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Home > When is Shoulder Pain a Sign of a Heart Attack?

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When is Shoulder Pain a Sign of a Heart Attack?


Last Updated on April 1, 2024
Shoulder pain can be more than just a common discomfort; it can serve as a potential warning sign of a heart attack. In this comprehensive guide, we will explore the relationship between shoulder pain and heart attacks, including recognising cardiac-related shoulder pain, differentiating it from other causes of shoulder discomfort, and understanding its characteristics, associated symptoms, and risk factors. Additionally, we’ll discuss various potential sources of shoulder pain and guide you in managing it effectively. 

Recognising Cardiac-Related Shoulder Pain 

Identifying cardiac-related shoulder pain is a critical aspect of potentially life-saving early intervention. Shoulder pain can vary in its presentation, and not all instances are indicative of a heart attack. However, there are distinct characteristics, associated symptoms, and risk factors that can serve as valuable indicators when assessing whether shoulder pain might be connected to a cardiac event. 


When evaluating shoulder pain as a potential symptom of a heart attack, understanding its specific characteristics is essential. Cardiac-related shoulder pain may exhibit the following traits: 

  • Radiating Pain: One hallmark of shoulder pain associated with a heart attack is its propensity to radiate from the chest into the left shoulder or occasionally the right shoulder. This radiating pain is often described as a heavy or squeezing sensation, distinct from the sharp or localized discomfort typical of musculoskeletal issues. 
  • Persistent Pain: Unlike ordinary muscle soreness or minor discomfort that might ease with rest or posture adjustments, heart-related shoulder pain tends to be persistent. It doesn’t subside easily, even when you alter your position or activity level.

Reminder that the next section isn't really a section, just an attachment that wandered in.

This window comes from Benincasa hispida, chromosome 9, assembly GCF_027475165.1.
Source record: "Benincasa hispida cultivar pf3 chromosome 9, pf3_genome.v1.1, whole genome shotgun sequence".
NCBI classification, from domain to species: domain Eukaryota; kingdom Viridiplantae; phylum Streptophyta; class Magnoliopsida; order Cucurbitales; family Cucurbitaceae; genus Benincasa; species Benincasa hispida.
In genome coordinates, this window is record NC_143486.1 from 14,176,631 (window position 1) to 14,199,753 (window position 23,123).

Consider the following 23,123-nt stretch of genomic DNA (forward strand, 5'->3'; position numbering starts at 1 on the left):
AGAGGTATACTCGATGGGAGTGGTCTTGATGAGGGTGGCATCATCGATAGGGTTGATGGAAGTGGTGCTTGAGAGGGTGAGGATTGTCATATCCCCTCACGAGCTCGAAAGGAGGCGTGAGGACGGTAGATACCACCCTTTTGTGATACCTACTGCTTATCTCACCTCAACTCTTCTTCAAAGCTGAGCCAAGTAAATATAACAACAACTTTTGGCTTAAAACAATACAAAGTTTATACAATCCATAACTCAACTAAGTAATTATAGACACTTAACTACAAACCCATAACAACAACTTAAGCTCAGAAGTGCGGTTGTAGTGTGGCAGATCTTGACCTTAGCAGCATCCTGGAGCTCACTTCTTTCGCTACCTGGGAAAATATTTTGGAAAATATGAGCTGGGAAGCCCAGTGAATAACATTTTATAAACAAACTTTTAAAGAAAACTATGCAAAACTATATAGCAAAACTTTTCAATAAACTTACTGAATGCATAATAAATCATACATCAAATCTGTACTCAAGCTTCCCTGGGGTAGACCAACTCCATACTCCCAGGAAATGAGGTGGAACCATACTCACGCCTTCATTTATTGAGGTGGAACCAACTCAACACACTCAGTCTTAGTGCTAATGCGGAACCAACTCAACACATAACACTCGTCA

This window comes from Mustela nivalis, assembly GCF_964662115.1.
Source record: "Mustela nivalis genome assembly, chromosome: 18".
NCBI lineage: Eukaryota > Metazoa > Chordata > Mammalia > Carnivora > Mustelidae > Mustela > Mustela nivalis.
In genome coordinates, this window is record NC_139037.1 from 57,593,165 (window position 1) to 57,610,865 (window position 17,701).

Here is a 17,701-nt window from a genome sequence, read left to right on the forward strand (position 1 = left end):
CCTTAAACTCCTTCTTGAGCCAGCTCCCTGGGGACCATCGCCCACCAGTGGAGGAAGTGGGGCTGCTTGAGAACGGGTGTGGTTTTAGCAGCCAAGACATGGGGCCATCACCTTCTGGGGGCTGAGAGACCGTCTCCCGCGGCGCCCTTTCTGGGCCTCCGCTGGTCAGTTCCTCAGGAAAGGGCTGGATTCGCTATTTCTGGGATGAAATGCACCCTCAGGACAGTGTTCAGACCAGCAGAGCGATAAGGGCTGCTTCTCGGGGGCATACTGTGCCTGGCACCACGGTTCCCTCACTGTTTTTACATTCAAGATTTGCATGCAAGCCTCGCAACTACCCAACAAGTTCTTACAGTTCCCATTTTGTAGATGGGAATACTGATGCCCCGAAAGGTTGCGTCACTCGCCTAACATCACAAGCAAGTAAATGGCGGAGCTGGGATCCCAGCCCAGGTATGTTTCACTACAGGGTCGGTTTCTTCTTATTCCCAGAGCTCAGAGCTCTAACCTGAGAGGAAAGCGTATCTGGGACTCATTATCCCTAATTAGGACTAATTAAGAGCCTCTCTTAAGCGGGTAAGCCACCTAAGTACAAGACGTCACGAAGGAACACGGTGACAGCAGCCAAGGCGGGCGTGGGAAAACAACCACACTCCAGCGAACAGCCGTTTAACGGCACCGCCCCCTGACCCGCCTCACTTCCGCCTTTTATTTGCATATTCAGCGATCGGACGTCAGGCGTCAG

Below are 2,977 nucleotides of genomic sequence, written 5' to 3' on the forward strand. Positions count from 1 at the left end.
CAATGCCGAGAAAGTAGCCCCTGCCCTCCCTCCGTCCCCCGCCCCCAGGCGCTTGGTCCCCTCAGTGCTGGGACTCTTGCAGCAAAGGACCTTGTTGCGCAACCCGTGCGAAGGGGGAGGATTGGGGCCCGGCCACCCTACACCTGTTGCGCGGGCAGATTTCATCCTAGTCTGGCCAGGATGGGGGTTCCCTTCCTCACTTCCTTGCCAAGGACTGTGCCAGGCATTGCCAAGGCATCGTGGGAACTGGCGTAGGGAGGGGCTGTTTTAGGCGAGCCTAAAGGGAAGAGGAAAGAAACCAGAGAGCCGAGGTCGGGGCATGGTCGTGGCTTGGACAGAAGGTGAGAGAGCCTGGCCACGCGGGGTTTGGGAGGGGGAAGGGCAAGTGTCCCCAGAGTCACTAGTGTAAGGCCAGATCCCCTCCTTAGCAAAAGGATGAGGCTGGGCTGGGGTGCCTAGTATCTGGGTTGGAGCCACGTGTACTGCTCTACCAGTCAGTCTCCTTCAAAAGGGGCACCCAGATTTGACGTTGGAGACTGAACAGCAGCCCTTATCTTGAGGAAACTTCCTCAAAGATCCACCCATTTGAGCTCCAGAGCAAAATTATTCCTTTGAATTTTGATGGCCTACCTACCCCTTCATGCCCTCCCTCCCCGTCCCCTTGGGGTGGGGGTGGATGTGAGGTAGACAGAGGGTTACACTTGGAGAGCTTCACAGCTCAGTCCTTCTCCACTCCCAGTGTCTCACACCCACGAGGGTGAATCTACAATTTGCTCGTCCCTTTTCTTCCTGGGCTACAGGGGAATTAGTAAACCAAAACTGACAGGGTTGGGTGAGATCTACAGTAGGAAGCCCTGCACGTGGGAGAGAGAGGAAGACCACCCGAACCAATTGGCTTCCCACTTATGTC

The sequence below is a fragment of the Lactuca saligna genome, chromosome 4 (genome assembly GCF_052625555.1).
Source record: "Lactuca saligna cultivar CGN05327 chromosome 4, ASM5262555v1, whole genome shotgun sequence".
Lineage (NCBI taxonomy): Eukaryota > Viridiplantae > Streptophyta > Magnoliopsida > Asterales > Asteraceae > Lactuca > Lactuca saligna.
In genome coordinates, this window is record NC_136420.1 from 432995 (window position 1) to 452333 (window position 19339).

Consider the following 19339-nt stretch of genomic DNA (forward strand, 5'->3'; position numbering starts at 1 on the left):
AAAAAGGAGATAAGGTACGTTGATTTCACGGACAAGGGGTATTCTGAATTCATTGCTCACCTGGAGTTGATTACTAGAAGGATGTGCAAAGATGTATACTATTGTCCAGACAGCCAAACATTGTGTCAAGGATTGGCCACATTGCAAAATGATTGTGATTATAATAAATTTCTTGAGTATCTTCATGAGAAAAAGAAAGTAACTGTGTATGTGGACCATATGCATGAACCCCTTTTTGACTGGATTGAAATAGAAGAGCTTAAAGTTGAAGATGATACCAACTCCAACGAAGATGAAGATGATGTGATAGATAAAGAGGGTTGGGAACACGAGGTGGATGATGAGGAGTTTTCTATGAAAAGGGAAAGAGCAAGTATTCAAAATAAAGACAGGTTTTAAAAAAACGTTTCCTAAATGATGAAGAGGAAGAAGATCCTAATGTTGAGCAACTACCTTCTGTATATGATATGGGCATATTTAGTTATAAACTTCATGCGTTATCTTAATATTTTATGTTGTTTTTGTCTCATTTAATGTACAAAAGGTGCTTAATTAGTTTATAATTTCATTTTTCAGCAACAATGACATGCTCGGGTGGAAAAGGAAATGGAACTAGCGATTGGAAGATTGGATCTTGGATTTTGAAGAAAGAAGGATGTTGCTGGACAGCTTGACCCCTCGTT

• Exacerbation with Activity: Cardiac-related shoulder pain may intensify with physical activity or heightened stress levels. This escalation in pain, especially when accompanied by other cardiac symptoms like chest pain, is a concerning sign that should not be disregarded. 
  • Left vs. Right Shoulder Pain: While cardiac-related shoulder pain is often associated with the left shoulder, it’s important to note that it can also affect the right shoulder, particularly in certain cases. The presence of similar characteristics in right shoulder pain should be evaluated with the same degree of caution. 

Warning Signs That It Might Be A Heart Attack 

Shoulder Pain


Shoulder pain, as a potential indicator of a heart attack, seldom exists in isolation. It is frequently accompanied by other warning signs that demand attention. These associated symptoms include: 

  • Chest Pain: Perhaps the most widely recognized symptom of a heart attack, chest pain or discomfort is usually felt behind the breastbone or on the left side of the chest. It is often described as a crushing or burning sensation. 
  • Shortness of Breath: Difficulty breathing, particularly when it occurs suddenly or in conjunction with shoulder pain, should be a cause for concern. It can manifest as rapid, shallow breathing or a feeling of breathlessness. 
  • Nausea and Sweating: The presence of nausea, vomiting, or profuse sweating can be associated with cardiac-related shoulder pain. These symptoms often accompany chest pain and shortness of breath during a heart attack. 

Risk Factors 

Understanding the risk factors that can heighten the likelihood of experiencing cardiac-related shoulder pain is vital for early recognition and prompt medical intervention. These risk factors include: 

  • Age and Gender: Men over the age of 45 and women over the age of 55 are at a higher risk of heart attacks. However, it’s crucial to note that heart attacks can occur in younger individuals as well. 
  • Smoking: Smoking significantly increases the risk of heart disease and heart attacks. The harmful chemicals in tobacco can damage blood vessels and contribute to the development of atherosclerosis. 
  • High Blood Pressure (Hypertension): Hypertension is a significant risk factor for heart attacks. Elevated blood pressure can strain the heart and damage the arteries, increasing the chances of coronary artery disease. 
  • High Cholesterol (Hypercholesterolemia): Elevated levels of LDL cholesterol (the “bad” cholesterol) can contribute to the development of coronary artery disease, which is a leading cause of heart attacks. 
  • Family History: A family history of heart disease can predispose individuals to a higher risk of heart attacks. Genetics can play a role in the development of cardiovascular conditions. 
  • Diabetes: Uncontrolled diabetes can increase the risk of heart problems. Elevated blood sugar levels can harm blood vessels and the heart itself.